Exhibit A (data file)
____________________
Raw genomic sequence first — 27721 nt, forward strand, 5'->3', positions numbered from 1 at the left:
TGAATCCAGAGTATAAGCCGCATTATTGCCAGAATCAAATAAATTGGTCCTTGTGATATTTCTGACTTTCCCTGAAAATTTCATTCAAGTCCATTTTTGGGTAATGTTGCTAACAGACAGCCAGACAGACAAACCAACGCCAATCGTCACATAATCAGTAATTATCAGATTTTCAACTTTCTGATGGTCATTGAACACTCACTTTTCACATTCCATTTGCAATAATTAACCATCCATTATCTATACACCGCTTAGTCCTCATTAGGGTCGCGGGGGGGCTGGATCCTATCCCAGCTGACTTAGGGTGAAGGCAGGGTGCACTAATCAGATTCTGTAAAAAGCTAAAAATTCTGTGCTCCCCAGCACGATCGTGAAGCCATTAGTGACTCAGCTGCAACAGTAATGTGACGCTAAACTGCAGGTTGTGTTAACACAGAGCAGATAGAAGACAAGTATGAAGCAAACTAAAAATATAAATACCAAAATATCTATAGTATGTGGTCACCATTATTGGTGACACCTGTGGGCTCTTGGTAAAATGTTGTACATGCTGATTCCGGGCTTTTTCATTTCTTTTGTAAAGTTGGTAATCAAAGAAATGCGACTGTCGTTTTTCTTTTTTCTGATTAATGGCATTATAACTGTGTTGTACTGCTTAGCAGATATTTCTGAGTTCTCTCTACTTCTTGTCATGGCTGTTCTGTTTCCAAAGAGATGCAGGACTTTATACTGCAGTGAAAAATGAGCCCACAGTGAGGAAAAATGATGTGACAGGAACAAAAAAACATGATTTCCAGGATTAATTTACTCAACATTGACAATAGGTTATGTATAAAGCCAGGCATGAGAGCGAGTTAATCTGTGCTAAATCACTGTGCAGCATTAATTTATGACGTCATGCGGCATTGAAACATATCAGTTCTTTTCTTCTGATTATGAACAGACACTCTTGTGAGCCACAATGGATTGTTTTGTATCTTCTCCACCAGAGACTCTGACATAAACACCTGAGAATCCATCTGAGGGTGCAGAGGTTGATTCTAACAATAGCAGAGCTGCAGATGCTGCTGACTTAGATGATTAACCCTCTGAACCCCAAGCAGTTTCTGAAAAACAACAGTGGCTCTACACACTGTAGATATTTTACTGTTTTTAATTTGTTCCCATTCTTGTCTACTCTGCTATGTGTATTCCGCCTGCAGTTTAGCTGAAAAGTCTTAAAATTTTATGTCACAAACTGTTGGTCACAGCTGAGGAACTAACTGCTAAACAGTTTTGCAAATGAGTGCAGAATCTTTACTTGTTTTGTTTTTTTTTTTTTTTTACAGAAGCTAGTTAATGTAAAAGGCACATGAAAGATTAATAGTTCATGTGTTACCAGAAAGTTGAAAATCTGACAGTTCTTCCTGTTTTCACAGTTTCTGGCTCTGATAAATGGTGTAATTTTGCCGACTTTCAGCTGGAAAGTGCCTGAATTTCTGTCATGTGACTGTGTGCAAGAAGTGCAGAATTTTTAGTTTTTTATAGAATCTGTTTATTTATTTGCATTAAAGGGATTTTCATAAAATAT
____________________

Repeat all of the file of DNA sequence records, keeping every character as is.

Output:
Raw genomic sequence first — 27721 nt, forward strand, 5'->3', positions numbered from 1 at the left:
TGAATCCAGAGTATAAGCCGCATTATTGCCAGAATCAAATAAATTGGTCCTTGTGATATTTCTGACTTTCCCTGAAAATTTCATTCAAGTCCATTTTTGGGTAATGTTGCTAACAGACAGCCAGACAGACAAACCAACGCCAATCGTCACATAATCAGTAATTATCAGATTTTCAACTTTCTGATGGTCATTGAACACTCACTTTTCACATTCCATTTGCAATAATTAACCATCCATTATCTATACACCGCTTAGTCCTCATTAGGGTCGCGGGGGGGCTGGATCCTATCCCAGCTGACTTAGGGTGAAGGCAGGGTGCACTAATCAGATTCTGTAAAAAGCTAAAAATTCTGTGCTCCCCAGCACGATCGTGAAGCCATTAGTGACTCAGCTGCAACAGTAATGTGACGCTAAACTGCAGGTTGTGTTAACACAGAGCAGATAGAAGACAAGTATGAAGCAAACTAAAAATATAAATACCAAAATATCTATAGTATGTGGTCACCATTATTGGTGACACCTGTGGGCTCTTGGTAAAATGTTGTACATGCTGATTCCGGGCTTTTTCATTTCTTTTGTAAAGTTGGTAATCAAAGAAATGCGACTGTCGTTTTTCTTTTTTCTGATTAATGGCATTATAACTGTGTTGTACTGCTTAGCAGATATTTCTGAGTTCTCTCTACTTCTTGTCATGGCTGTTCTGTTTCCAAAGAGATGCAGGACTTTATACTGCAGTGAAAAATGAGCCCACAGTGAGGAAAAATGATGTGACAGGAACAAAAAAACATGATTTCCAGGATTAATTTACTCAACATTGACAATAGGTTATGTATAAAGCCAGGCATGAGAGCGAGTTAATCTGTGCTAAATCACTGTGCAGCATTAATTTATGACGTCATGCGGCATTGAAACATATCAGTTCTTTTCTTCTGATTATGAACAGACACTCTTGTGAGCCACAATGGATTGTTTTGTATCTTCTCCACCAGAGACTCTGACATAAACACCTGAGAATCCATCTGAGGGTGCAGAGGTTGATTCTAACAATAGCAGAGCTGCAGATGCTGCTGACTTAGATGATTAACCCTCTGAACCCCAAGCAGTTTCTGAAAAACAACAGTGGCTCTACACACTGTAGATATTTTACTGTTTTTAATTTGTTCCCATTCTTGTCTACTCTGCTATGTGTATTCCGCCTGCAGTTTAGCTGAAAAGTCTTAAAATTTTATGTCACAAACTGTTGGTCACAGCTGAGGAACTAACTGCTAAACAGTTTTGCAAATGAGTGCAGAATCTTTACTTGTTTTGTTTTTTTTTTTTTTTTACAGAAGCTAGTTAATGTAAAAGGCACATGAAAGATTAATAGTTCATGTGTTACCAGAAAGTTGAAAATCTGACAGTTCTTCCTGTTTTCACAGTTTCTGGCTCTGATAAATGGTGTAATTTTGCCGACTTTCAGCTGGAAAGTGCCTGAATTTCTGTCATGTGACTGTGTGCAAGAAGTGCAGAATTTTTAGTTTTTTATAGAATCTGTTTATTTATTTGCATTAAAGGGATTTTCATAAAATAT